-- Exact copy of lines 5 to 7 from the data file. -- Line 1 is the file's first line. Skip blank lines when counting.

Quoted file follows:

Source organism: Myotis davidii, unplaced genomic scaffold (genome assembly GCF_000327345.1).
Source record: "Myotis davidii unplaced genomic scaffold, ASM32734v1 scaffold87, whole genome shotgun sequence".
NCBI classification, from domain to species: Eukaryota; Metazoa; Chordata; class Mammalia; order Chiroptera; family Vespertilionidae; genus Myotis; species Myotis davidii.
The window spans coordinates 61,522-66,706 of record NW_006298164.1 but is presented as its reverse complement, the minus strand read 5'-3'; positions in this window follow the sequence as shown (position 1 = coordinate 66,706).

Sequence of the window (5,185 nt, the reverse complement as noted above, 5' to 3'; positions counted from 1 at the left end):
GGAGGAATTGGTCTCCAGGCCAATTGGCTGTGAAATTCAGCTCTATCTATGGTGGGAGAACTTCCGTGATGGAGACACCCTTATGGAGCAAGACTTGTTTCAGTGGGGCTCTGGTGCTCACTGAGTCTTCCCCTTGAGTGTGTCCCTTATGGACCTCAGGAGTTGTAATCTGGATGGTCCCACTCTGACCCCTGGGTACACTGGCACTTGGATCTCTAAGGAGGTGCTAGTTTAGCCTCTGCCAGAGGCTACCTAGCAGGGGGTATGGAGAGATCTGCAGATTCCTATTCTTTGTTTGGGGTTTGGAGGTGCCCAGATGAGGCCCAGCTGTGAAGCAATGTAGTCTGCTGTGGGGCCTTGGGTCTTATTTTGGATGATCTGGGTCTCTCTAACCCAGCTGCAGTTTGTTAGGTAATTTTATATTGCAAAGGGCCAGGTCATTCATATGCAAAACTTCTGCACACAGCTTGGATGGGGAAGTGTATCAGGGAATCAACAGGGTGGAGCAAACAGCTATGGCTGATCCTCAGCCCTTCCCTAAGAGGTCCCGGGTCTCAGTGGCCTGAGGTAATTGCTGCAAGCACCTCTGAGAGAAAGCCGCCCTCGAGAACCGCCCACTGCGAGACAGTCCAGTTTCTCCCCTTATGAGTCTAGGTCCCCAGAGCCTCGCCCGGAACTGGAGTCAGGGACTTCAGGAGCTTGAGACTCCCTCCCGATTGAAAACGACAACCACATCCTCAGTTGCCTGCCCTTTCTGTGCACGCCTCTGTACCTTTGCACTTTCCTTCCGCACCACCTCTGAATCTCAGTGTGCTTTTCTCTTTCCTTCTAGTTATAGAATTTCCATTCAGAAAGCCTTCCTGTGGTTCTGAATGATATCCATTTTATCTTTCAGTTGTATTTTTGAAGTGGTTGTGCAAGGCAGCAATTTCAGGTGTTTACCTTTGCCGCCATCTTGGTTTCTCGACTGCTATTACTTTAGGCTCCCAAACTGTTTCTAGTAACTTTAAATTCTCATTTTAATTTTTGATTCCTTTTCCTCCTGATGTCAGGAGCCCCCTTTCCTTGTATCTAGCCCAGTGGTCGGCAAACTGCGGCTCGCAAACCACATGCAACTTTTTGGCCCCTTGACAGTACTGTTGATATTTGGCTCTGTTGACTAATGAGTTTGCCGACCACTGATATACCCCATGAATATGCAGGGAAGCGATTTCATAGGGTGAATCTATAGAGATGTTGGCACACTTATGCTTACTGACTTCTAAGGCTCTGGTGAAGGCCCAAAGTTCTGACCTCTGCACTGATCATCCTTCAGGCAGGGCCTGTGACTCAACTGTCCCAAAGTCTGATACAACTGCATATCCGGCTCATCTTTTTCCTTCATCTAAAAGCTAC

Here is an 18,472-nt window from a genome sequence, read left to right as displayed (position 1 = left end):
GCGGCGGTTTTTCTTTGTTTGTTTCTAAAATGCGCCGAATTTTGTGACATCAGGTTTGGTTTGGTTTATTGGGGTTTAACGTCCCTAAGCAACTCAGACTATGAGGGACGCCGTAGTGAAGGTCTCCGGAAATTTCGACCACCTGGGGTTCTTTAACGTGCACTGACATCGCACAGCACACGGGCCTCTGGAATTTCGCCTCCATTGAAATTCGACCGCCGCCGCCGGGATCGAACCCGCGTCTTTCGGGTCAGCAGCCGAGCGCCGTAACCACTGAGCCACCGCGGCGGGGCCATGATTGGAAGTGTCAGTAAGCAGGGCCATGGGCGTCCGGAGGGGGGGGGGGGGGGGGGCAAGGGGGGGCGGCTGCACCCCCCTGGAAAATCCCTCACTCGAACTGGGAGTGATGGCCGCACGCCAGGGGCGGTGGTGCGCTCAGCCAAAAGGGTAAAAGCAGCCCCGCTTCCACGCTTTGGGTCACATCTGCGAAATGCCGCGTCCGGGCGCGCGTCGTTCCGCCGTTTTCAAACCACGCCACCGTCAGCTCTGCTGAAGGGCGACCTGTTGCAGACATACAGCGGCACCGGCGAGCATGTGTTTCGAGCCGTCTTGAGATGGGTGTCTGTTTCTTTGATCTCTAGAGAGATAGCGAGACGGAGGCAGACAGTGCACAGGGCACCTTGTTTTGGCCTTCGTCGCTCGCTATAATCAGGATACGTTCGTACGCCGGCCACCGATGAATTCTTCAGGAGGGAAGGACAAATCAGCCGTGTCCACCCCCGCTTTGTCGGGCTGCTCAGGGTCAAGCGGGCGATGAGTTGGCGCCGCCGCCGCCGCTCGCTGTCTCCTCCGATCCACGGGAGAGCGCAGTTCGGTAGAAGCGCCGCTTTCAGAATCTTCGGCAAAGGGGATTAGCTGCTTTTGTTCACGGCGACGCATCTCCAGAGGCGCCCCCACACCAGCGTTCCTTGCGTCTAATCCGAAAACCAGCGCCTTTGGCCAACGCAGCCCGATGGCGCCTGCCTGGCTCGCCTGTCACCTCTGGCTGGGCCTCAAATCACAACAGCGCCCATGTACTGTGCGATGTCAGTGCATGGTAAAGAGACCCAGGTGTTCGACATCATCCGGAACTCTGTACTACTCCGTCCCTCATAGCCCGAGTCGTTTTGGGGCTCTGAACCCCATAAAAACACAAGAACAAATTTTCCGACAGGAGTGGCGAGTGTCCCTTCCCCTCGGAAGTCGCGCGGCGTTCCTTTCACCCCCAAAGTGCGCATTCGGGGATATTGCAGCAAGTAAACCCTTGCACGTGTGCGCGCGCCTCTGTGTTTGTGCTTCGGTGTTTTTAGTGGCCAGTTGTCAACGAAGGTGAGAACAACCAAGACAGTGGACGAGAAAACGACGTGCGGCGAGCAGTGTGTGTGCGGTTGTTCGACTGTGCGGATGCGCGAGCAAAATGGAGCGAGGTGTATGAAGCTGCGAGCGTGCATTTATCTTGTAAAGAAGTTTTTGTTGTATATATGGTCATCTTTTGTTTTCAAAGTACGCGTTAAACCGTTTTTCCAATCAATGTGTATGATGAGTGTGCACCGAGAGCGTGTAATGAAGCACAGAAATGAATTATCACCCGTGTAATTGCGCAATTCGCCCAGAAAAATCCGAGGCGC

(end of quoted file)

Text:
Sequence of the window (5,185 nt, the reverse complement as noted above, 5' to 3'; positions counted from 1 at the left end):
GGAGGAATTGGTCTCCAGGCCAATTGGCTGTGAAATTCAGCTCTATCTATGGTGGGAGAACTTCCGTGATGGAGACACCCTTATGGAGCAAGACTTGTTTCAGTGGGGCTCTGGTGCTCACTGAGTCTTCCCCTTGAGTGTGTCCCTTATGGACCTCAGGAGTTGTAATCTGGATGGTCCCACTCTGACCCCTGGGTACACTGGCACTTGGATCTCTAAGGAGGTGCTAGTTTAGCCTCTGCCAGAGGCTACCTAGCAGGGGGTATGGAGAGATCTGCAGATTCCTATTCTTTGTTTGGGGTTTGGAGGTGCCCAGATGAGGCCCAGCTGTGAAGCAATGTAGTCTGCTGTGGGGCCTTGGGTCTTATTTTGGATGATCTGGGTCTCTCTAACCCAGCTGCAGTTTGTTAGGTAATTTTATATTGCAAAGGGCCAGGTCATTCATATGCAAAACTTCTGCACACAGCTTGGATGGGGAAGTGTATCAGGGAATCAACAGGGTGGAGCAAACAGCTATGGCTGATCCTCAGCCCTTCCCTAAGAGGTCCCGGGTCTCAGTGGCCTGAGGTAATTGCTGCAAGCACCTCTGAGAGAAAGCCGCCCTCGAGAACCGCCCACTGCGAGACAGTCCAGTTTCTCCCCTTATGAGTCTAGGTCCCCAGAGCCTCGCCCGGAACTGGAGTCAGGGACTTCAGGAGCTTGAGACTCCCTCCCGATTGAAAACGACAACCACATCCTCAGTTGCCTGCCCTTTCTGTGCACGCCTCTGTACCTTTGCACTTTCCTTCCGCACCACCTCTGAATCTCAGTGTGCTTTTCTCTTTCCTTCTAGTTATAGAATTTCCATTCAGAAAGCCTTCCTGTGGTTCTGAATGATATCCATTTTATCTTTCAGTTGTATTTTTGAAGTGGTTGTGCAAGGCAGCAATTTCAGGTGTTTACCTTTGCCGCCATCTTGGTTTCTCGACTGCTATTACTTTAGGCTCCCAAACTGTTTCTAGTAACTTTAAATTCTCATTTTAATTTTTGATTCCTTTTCCTCCTGATGTCAGGAGCCCCCTTTCCTTGTATCTAGCCCAGTGGTCGGCAAACTGCGGCTCGCAAACCACATGCAACTTTTTGGCCCCTTGACAGTACTGTTGATATTTGGCTCTGTTGACTAATGAGTTTGCCGACCACTGATATACCCCATGAATATGCAGGGAAGCGATTTCATAGGGTGAATCTATAGAGATGTTGGCACACTTATGCTTACTGACTTCTAAGGCTCTGGTGAAGGCCCAAAGTTCTGACCTCTGCACTGATCATCCTTCAGGCAGGGCCTGTGACTCAACTGTCCCAAAGTCTGATACAACTGCATATCCGGCTCATCTTTTTCCTTCATCTAAAAGCTAC

Here is an 18,472-nt window from a genome sequence, read left to right as displayed (position 1 = left end):